9-11 After 5
I have problems with the editorial “9-11 After 5” (September 2006), especially with the analysis expressed in “reaps the whirlwind.” Yes, much has been and is wrong in Western society. But to posit that, after all, 9-11 was the United States’ or the West’s own fault, we had it coming, is simplistic in the extreme. Reading, among other writings, Paul Marshall’s Islam at the Crossroads has led me to a different conclusion.
—Hank KuntzEtobicoke, Ontario
Team Ministry that Works
I was delighted to read that Rev. Peter Jonker and Rev. Mike Abma get along so well and minister to each other and their congregation as a team (“An Impossible Dream?” August 2006).
After working as a consultant for 35 years in team-management building, partnership development, and organizational development for many ministries, churches, and corporations, I would like to add one key factor among many: What is a must in team ministry is that two people, as in any good marriage, must have a natural chemistry match with each other, like each other, and enjoy each other’s company. I have rarely seen it work for any length of time in any other manner.
—Marten A. MolAurora, Ontario
Is God Responsible?
Regarding “Is God Responsible?” (August 2006), God reveals over and over in Scripture that he actively governs all he created.
Human reason cannot answer the paradox of God’s control and our responsibility, nor why God acts as he does (except to glorify his name), nor why he gives Satan such a long leash. Hard as it is for us Western rationalists to admit, we don’t need those answers. We need only to know that God assures us that he will never leave or forsake those who trust in him. Our job is not first of all the pursuit of happiness but to take up our cross and follow him. “The Lord gives, the Lord takes away; blessed be the name of the Lord” is a disdained confession in an age when the sovereignty of the self is the operational doctrine.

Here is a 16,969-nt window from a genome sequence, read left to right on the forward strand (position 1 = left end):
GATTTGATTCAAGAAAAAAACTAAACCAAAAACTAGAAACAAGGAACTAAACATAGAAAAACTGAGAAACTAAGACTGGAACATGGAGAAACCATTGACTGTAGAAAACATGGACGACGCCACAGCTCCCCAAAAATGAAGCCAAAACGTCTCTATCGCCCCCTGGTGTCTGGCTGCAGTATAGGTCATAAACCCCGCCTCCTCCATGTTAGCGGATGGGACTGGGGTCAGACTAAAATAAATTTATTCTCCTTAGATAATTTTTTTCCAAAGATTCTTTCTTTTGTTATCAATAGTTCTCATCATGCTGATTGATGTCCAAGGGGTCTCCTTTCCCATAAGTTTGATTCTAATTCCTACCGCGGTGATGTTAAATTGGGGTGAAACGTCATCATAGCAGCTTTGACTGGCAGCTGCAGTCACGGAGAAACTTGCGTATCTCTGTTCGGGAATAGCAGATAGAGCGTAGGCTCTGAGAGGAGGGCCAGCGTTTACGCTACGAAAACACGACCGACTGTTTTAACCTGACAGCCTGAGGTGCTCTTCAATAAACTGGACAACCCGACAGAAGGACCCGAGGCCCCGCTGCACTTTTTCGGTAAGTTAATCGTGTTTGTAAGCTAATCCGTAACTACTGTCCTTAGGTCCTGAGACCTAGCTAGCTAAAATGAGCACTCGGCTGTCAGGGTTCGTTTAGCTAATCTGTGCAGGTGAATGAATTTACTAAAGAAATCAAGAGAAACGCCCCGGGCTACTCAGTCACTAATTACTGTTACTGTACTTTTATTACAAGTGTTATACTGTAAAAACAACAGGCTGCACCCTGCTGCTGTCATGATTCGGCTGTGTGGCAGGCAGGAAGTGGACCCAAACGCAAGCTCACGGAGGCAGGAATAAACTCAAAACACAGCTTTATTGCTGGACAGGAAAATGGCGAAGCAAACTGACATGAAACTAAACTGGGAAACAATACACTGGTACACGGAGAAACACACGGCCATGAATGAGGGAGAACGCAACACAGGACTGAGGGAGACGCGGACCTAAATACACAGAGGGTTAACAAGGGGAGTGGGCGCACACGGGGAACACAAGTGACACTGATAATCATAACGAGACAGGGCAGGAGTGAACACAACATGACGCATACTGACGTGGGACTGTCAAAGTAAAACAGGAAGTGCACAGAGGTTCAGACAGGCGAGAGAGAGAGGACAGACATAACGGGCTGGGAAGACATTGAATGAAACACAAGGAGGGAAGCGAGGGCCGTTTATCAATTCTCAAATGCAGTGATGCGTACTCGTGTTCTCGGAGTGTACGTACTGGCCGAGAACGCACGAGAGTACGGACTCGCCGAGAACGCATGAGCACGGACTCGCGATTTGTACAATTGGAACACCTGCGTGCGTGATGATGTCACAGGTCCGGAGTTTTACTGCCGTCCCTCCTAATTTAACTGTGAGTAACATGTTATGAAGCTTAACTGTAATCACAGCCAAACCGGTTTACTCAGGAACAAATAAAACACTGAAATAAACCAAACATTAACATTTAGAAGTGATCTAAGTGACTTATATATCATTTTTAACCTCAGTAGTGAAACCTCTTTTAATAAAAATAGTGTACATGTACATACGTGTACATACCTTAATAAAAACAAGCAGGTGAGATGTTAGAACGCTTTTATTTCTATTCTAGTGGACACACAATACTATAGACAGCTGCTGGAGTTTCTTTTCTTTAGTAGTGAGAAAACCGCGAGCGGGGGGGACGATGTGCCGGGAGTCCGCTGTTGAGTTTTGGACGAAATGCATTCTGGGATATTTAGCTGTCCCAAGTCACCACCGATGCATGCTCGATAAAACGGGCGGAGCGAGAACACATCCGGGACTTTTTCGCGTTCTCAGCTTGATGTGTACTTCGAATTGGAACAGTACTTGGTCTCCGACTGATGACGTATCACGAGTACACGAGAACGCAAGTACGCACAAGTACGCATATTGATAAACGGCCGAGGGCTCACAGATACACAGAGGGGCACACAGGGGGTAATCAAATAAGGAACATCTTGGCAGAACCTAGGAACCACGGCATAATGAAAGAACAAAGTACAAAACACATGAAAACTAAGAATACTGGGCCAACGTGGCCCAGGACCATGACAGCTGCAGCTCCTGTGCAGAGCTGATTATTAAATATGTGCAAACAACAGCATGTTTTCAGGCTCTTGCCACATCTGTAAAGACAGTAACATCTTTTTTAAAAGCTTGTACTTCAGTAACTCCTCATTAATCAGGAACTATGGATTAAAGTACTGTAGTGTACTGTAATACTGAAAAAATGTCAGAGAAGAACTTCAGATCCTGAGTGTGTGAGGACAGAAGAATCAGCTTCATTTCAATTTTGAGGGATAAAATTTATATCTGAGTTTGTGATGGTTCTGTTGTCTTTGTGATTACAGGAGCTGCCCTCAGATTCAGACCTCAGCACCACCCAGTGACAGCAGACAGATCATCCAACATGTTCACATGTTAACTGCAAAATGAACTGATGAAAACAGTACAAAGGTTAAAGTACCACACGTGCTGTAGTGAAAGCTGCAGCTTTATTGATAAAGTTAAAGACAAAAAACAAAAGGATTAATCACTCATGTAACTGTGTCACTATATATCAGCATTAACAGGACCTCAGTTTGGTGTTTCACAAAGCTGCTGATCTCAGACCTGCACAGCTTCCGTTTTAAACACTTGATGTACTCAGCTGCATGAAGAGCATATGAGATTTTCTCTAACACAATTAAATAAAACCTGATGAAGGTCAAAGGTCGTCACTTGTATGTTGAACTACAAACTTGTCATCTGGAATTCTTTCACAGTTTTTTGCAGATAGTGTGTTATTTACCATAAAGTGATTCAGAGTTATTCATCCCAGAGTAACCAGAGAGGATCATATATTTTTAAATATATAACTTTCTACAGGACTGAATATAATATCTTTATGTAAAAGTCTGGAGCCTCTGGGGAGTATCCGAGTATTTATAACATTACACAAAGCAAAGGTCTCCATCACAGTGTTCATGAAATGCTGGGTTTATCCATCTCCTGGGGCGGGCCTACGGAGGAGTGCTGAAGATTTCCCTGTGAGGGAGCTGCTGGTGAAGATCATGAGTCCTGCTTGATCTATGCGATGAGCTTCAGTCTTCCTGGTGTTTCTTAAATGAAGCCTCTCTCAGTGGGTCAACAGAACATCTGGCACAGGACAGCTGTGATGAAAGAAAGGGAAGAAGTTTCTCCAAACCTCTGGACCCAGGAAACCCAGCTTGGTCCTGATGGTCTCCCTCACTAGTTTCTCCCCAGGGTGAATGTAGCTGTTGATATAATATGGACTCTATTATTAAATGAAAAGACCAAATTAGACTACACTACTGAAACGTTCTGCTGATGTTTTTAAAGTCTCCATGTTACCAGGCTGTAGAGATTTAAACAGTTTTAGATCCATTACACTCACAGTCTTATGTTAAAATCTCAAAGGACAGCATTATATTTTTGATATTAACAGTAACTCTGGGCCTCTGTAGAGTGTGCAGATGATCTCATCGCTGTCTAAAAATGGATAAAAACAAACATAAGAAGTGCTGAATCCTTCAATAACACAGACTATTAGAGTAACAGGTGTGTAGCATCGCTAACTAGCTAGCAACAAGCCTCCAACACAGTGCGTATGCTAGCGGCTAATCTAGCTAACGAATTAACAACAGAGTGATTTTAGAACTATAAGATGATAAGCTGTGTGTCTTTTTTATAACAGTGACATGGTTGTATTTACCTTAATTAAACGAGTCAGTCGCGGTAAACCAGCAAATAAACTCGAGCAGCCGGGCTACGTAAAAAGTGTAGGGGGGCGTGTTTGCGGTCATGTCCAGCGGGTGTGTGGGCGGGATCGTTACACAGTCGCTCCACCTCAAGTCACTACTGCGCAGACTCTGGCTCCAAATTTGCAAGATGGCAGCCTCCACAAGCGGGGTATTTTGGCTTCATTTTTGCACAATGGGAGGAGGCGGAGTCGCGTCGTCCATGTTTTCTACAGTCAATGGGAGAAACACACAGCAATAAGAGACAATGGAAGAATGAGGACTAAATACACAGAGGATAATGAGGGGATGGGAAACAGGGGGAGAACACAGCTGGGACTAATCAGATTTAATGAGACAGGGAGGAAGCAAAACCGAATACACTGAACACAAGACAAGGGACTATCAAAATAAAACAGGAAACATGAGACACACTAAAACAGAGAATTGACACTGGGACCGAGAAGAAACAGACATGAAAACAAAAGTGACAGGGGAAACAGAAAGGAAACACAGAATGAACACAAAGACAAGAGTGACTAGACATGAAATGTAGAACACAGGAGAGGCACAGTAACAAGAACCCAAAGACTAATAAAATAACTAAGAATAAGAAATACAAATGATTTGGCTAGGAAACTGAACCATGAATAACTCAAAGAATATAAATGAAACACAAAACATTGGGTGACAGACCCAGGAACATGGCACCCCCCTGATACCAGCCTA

—Marian Van TilYoungstown, N.Y.
I think it’s great that Cara Daining encourages Banner readers to consider computer games and Christianity (July 2006, p. 22). Unfortunately, just because those games are prettier doesn’t mean they’re better than they used to be.
Computer game culture needs Christians to do more than just take existing games and slap on cheesy, simplified spiritual themes. We need Christian gamemakers who are not overly worried about the rich, middleclass evangelicals who represent only part of their potential market. We need an alternative creative vision, one that takes the medium seriously and produces games that impress both people who belong to our community and people outside of it. Robyn and Rand Miller did this with the smash hit Myst in the early 1990s, but since then we’ve seen precious few games as strikingly artistic and entertaining that provide a real alternative to the mechanical, poweroriented gameworlds that dominate today’s market. Something that did would be a Christian game worth playing.
—Kevin SchutTrinity Western UniversityLangley, British Columbia